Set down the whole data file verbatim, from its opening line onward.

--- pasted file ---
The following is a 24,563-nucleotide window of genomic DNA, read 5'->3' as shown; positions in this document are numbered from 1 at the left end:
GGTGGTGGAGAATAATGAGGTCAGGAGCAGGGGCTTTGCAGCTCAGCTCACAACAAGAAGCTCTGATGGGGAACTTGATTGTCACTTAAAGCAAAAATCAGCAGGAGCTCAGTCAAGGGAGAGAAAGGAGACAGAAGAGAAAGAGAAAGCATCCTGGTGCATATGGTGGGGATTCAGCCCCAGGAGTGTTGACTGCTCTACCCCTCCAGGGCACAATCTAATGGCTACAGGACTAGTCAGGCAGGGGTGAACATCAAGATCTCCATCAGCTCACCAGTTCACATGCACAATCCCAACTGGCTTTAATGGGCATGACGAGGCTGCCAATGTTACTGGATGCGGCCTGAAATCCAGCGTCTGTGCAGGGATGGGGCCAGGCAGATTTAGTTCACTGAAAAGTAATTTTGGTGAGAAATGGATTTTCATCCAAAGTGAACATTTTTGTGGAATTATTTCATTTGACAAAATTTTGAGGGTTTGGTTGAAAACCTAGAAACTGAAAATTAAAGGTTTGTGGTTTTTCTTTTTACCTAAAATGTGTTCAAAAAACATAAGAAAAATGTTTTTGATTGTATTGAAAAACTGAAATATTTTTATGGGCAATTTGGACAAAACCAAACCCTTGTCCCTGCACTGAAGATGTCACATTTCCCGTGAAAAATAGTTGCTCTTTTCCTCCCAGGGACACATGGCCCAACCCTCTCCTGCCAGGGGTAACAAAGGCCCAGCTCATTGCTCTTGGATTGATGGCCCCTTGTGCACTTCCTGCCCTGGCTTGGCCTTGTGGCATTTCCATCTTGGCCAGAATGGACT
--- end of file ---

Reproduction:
The following is a 24,563-nucleotide window of genomic DNA, read 5'->3' as shown; positions in this document are numbered from 1 at the left end:
GGTGGTGGAGAATAATGAGGTCAGGAGCAGGGGCTTTGCAGCTCAGCTCACAACAAGAAGCTCTGATGGGGAACTTGATTGTCACTTAAAGCAAAAATCAGCAGGAGCTCAGTCAAGGGAGAGAAAGGAGACAGAAGAGAAAGAGAAAGCATCCTGGTGCATATGGTGGGGATTCAGCCCCAGGAGTGTTGACTGCTCTACCCCTCCAGGGCACAATCTAATGGCTACAGGACTAGTCAGGCAGGGGTGAACATCAAGATCTCCATCAGCTCACCAGTTCACATGCACAATCCCAACTGGCTTTAATGGGCATGACGAGGCTGCCAATGTTACTGGATGCGGCCTGAAATCCAGCGTCTGTGCAGGGATGGGGCCAGGCAGATTTAGTTCACTGAAAAGTAATTTTGGTGAGAAATGGATTTTCATCCAAAGTGAACATTTTTGTGGAATTATTTCATTTGACAAAATTTTGAGGGTTTGGTTGAAAACCTAGAAACTGAAAATTAAAGGTTTGTGGTTTTTCTTTTTACCTAAAATGTGTTCAAAAAACATAAGAAAAATGTTTTTGATTGTATTGAAAAACTGAAATATTTTTATGGGCAATTTGGACAAAACCAAACCCTTGTCCCTGCACTGAAGATGTCACATTTCCCGTGAAAAATAGTTGCTCTTTTCCTCCCAGGGACACATGGCCCAACCCTCTCCTGCCAGGGGTAACAAAGGCCCAGCTCATTGCTCTTGGATTGATGGCCCCTTGTGCACTTCCTGCCCTGGCTTGGCCTTGTGGCATTTCCATCTTGGCCAGAATGGACT